RIT offers several majors and minors related to innovation and entrepreneurship, as well as numerous courses.
MS Service Leadership and Innovation
Having a 360-degree view of customers, the ability to formulate and execute strategic initiatives, and being a visionary leadership that all companies need to be successful – these are the goals of the master’s degree in service leadership and innovation.
MS Technology Innovation Management and Entrepreneurship
Technology and innovations are emerging at an increasing pace as new products and services are rapidly improving our lives in significant ways. Technology innovation managers and entrepreneurs who know how to lead technological changes in entrepreneurial ways are in high demand to capitalize on process and product development opportunities.
MBA Business Administration
RIT's MBA combines a strong foundation in business fundamentals with technology-infused core courses to help you stand out and enhance your personal brand.
Service Leadership and Innovation Adv. Cert.
The advanced certificate in service leadership and innovation provides a curriculum that focuses on the elements of system design and future scenarios to develop strategy, and on organizing plans to achieve future aspirations.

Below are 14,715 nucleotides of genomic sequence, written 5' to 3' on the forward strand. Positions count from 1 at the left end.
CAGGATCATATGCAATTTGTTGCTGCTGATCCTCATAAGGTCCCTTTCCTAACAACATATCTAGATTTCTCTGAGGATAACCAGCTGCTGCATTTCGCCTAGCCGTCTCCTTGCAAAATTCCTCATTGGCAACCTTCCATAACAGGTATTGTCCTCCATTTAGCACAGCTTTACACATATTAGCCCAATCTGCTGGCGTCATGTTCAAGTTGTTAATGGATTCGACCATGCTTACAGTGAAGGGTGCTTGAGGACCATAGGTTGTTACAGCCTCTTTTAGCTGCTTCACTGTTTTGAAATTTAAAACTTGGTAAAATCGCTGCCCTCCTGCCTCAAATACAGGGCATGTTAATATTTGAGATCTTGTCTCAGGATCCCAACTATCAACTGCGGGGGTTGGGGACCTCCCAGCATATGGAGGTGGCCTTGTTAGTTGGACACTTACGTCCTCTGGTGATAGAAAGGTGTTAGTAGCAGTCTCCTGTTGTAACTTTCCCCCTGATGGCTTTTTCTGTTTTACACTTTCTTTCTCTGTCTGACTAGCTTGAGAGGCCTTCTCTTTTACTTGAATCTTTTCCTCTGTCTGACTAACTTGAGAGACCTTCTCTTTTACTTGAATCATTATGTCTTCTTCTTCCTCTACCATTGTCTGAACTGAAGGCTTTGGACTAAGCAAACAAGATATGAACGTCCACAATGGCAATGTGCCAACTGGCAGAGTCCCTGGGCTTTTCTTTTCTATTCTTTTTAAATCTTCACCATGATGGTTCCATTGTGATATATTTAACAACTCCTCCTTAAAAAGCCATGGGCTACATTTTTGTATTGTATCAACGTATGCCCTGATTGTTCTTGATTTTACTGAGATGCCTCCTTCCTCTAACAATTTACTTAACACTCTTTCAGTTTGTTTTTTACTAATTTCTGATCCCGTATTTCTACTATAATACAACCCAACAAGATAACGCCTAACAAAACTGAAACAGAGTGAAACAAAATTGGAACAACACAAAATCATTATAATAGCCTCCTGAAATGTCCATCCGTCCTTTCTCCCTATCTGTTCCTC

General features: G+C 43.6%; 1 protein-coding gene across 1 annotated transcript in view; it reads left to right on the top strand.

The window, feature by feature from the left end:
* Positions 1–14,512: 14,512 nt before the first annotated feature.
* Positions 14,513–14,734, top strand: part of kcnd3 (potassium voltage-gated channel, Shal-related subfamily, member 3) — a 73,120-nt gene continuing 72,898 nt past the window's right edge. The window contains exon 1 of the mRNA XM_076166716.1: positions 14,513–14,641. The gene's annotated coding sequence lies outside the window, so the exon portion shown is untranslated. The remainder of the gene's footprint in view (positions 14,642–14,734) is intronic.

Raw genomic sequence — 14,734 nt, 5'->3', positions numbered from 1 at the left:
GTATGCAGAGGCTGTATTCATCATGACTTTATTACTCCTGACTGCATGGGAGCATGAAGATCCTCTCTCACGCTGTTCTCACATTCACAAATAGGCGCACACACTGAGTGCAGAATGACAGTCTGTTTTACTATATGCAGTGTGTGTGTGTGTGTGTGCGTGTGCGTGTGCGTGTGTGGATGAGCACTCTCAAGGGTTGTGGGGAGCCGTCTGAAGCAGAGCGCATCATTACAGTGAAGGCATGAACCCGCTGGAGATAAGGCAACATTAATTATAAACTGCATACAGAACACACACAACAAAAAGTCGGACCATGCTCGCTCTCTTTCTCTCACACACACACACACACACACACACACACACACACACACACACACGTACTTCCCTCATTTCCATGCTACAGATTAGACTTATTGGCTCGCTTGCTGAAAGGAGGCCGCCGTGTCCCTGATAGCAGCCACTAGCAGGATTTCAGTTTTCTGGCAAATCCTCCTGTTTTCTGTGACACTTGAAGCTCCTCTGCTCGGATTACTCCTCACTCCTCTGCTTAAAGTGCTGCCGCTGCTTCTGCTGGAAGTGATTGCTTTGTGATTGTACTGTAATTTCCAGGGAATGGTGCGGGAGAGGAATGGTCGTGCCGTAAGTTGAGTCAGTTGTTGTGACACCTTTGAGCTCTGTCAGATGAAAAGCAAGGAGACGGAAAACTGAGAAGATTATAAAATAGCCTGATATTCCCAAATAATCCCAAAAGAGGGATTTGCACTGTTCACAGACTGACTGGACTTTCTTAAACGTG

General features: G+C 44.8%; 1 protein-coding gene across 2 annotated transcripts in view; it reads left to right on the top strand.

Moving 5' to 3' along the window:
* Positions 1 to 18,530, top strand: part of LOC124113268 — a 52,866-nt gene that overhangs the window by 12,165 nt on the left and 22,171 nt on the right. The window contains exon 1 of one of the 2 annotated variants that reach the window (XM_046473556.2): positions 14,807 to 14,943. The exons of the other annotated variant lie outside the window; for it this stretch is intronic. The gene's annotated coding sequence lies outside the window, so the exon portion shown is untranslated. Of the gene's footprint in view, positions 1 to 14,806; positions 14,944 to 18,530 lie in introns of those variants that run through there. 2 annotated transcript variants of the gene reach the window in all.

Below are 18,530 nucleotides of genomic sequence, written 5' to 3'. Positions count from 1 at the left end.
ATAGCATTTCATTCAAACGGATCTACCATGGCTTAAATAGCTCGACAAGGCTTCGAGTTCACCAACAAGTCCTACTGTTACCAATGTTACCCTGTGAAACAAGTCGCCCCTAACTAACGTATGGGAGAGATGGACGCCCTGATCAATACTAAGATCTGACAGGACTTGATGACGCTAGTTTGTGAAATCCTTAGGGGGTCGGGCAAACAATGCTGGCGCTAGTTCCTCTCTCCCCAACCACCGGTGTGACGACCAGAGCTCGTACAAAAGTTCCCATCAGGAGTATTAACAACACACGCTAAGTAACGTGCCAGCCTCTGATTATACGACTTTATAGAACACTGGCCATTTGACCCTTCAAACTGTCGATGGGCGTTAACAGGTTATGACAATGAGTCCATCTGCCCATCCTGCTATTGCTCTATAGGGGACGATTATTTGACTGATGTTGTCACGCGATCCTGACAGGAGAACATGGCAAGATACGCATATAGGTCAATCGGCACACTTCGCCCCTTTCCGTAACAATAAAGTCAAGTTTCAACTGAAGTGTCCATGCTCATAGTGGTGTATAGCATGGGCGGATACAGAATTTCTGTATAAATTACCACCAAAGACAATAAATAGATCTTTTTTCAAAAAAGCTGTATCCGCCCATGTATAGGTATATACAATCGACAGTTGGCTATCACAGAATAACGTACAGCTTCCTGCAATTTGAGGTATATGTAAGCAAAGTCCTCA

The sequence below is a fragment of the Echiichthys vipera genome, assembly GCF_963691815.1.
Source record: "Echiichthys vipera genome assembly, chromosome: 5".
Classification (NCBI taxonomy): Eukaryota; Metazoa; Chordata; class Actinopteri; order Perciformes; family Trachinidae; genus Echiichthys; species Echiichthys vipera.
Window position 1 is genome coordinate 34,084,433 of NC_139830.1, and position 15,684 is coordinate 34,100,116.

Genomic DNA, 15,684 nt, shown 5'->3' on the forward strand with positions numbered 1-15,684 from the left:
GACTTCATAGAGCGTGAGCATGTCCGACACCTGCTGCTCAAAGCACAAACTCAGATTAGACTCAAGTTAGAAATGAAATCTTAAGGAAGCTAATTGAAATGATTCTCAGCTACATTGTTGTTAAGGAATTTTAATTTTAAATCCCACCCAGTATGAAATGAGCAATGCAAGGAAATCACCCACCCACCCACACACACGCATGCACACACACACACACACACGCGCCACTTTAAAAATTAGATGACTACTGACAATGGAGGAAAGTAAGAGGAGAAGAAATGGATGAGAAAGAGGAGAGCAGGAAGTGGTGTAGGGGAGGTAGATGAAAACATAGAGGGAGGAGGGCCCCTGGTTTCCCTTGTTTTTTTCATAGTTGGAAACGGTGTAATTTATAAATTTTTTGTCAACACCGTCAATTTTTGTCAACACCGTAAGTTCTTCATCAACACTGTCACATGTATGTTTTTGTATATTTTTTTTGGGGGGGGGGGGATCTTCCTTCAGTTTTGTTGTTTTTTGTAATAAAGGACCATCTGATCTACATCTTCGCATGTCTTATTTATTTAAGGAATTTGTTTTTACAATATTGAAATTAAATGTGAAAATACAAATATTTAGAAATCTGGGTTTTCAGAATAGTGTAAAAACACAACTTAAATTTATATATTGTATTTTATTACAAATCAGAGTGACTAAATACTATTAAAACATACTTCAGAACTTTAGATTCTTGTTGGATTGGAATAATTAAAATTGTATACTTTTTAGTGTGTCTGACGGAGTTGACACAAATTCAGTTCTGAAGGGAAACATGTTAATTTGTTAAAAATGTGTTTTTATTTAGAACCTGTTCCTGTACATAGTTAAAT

Technology Entrepreneurship Adv. Cert.
The advanced certificate in technology entrepreneurship provides the skills and knowledge an entrepreneur needs to successfully navigate the process of starting a new venture and managing technical innovation.
Students pursuing a bachelor’s degree have the option of completing a minor, which can complement a student’s major, help them develop another area of professional expertise, or enable them to pursue an area of personal interest.
The entrepreneurship minor allows students to learn business skills that can be applied to any professional field. Students gain insight into the customer requirements and financial implications involved in taking a product or service from idea to implementation.